Over the years we have found that many of our travellers find the need for tipping to be both tiresome and embarrassing, especially if they don't have the correct small change. To overcome this, we have established a tipping kitty system. At your group meeting, your tour leader may discuss the idea of running a group tipping kitty, whereby everybody contributes an equal amount and then your tour leader pays the tips while keeping a running record of all monies spent (except restaurant tips). The record can be checked at any time and any money remaining at the end of the tour returned to group members.

Please don't tip with coins, very small denomination notes, or dirty and ripped notes. This is regarded culturally as an insult.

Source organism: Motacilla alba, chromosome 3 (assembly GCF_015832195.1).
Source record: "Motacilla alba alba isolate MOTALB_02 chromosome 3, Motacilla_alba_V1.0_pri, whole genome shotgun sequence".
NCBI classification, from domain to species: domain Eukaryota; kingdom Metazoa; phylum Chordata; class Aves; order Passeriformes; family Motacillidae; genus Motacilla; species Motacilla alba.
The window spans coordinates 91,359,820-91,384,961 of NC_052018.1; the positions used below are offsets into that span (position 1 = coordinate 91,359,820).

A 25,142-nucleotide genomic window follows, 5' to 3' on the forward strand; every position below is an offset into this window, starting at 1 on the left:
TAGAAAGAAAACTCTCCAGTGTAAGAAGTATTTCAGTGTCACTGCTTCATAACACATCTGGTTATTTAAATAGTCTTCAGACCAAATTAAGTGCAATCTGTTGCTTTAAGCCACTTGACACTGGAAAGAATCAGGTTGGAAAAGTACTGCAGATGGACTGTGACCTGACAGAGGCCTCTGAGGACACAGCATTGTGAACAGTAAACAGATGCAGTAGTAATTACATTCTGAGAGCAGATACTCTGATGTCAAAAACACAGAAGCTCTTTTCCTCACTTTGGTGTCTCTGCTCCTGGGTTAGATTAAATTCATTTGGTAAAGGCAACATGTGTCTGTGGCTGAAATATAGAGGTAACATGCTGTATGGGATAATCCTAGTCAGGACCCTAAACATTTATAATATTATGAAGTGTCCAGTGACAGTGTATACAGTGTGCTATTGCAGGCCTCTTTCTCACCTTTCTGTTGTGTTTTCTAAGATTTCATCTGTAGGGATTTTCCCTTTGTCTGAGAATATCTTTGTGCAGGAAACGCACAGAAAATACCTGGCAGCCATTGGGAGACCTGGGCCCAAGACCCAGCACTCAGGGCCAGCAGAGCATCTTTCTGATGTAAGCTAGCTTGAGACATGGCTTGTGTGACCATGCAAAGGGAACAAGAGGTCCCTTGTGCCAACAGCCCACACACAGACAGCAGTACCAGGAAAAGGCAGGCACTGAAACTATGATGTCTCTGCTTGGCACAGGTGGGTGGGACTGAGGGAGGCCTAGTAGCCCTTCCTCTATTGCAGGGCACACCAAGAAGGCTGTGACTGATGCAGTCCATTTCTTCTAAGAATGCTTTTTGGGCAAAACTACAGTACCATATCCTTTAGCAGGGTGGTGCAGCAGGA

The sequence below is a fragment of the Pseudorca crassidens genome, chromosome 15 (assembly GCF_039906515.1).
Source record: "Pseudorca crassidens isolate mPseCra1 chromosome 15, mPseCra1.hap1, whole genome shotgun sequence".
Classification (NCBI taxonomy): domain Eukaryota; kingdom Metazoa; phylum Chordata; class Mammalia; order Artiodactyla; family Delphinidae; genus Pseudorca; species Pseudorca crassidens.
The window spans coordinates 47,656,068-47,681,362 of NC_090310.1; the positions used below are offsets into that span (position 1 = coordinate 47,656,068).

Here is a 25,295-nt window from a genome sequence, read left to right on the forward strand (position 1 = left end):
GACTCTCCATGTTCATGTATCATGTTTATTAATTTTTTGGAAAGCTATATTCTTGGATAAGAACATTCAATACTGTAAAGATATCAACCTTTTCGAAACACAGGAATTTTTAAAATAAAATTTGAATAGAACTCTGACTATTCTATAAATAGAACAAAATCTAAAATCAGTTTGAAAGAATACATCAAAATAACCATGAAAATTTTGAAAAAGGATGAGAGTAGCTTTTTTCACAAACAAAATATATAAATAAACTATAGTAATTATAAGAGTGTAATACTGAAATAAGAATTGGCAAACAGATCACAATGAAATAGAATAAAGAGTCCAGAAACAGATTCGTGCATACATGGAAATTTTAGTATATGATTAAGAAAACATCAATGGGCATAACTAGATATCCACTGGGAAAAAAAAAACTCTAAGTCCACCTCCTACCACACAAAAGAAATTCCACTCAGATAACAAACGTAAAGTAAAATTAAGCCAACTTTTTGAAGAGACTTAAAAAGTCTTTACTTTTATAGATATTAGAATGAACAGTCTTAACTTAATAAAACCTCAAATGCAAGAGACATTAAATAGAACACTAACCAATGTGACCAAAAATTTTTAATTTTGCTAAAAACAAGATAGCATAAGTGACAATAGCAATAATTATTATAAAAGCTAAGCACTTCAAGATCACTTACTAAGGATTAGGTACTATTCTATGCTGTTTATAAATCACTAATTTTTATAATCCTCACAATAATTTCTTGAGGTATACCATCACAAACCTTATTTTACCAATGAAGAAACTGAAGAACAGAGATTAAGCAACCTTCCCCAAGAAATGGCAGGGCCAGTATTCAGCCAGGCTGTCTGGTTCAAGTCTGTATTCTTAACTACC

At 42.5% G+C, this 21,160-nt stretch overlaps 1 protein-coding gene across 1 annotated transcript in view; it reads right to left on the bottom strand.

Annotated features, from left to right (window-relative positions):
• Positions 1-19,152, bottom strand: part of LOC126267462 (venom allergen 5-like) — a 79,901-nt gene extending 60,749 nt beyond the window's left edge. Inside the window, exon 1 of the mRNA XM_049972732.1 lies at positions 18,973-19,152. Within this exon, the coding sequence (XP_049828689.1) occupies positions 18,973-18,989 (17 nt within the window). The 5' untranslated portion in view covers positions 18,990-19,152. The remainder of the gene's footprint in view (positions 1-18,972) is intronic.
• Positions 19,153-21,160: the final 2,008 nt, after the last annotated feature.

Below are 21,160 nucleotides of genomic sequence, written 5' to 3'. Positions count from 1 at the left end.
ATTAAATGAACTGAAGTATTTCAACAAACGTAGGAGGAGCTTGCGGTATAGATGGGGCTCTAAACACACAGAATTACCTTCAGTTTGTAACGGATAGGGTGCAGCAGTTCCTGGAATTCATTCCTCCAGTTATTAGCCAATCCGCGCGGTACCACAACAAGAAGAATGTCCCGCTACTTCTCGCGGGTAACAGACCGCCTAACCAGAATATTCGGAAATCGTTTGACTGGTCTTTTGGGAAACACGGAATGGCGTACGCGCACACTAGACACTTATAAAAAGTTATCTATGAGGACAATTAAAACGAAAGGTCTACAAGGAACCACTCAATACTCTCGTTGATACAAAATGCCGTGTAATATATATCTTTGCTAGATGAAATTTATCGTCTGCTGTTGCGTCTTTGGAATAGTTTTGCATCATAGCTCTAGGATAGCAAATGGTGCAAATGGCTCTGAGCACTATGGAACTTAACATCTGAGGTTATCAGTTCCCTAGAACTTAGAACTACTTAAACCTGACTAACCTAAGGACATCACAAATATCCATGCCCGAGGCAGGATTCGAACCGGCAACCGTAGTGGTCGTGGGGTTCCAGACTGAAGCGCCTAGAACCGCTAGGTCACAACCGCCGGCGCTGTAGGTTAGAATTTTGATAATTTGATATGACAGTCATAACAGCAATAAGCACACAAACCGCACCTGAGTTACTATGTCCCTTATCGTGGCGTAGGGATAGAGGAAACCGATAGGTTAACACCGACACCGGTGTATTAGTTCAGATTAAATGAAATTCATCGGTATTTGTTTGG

On arrival

Playa del Carmen is approximately 1 hour from Cancun Airport. The easiest way to get to your hotel is by taxi. You will need to negotiate the rate with one of the companies located outside the customs exit and should expect to pay between US$50 and $60 per cab. Alternatively, you can catch one of the mini vans that depart every 15-30 minutes from the curb outside the International exit for approximately US$18. If you have pre-booked an arrival transfer please look out for our transfer driver once you clear customs. They will most likely be wearing a blue and white uniform and holding a sign with an Intrepid or Peregrine logo and your name. Cancun is a busy, sometimes chaotic airport and there may be a lot of transfer drivers milling around. It is also common for taxi drivers to approach you and try to tell you that your transfer hasn't arrived, so please ignore touts and have a good look around if you can't immediately find your driver. If you pre-booked a transfer and you can't locate your driver at the agreed time please call (+52 998)167 5011 or (+52 998) 173 8861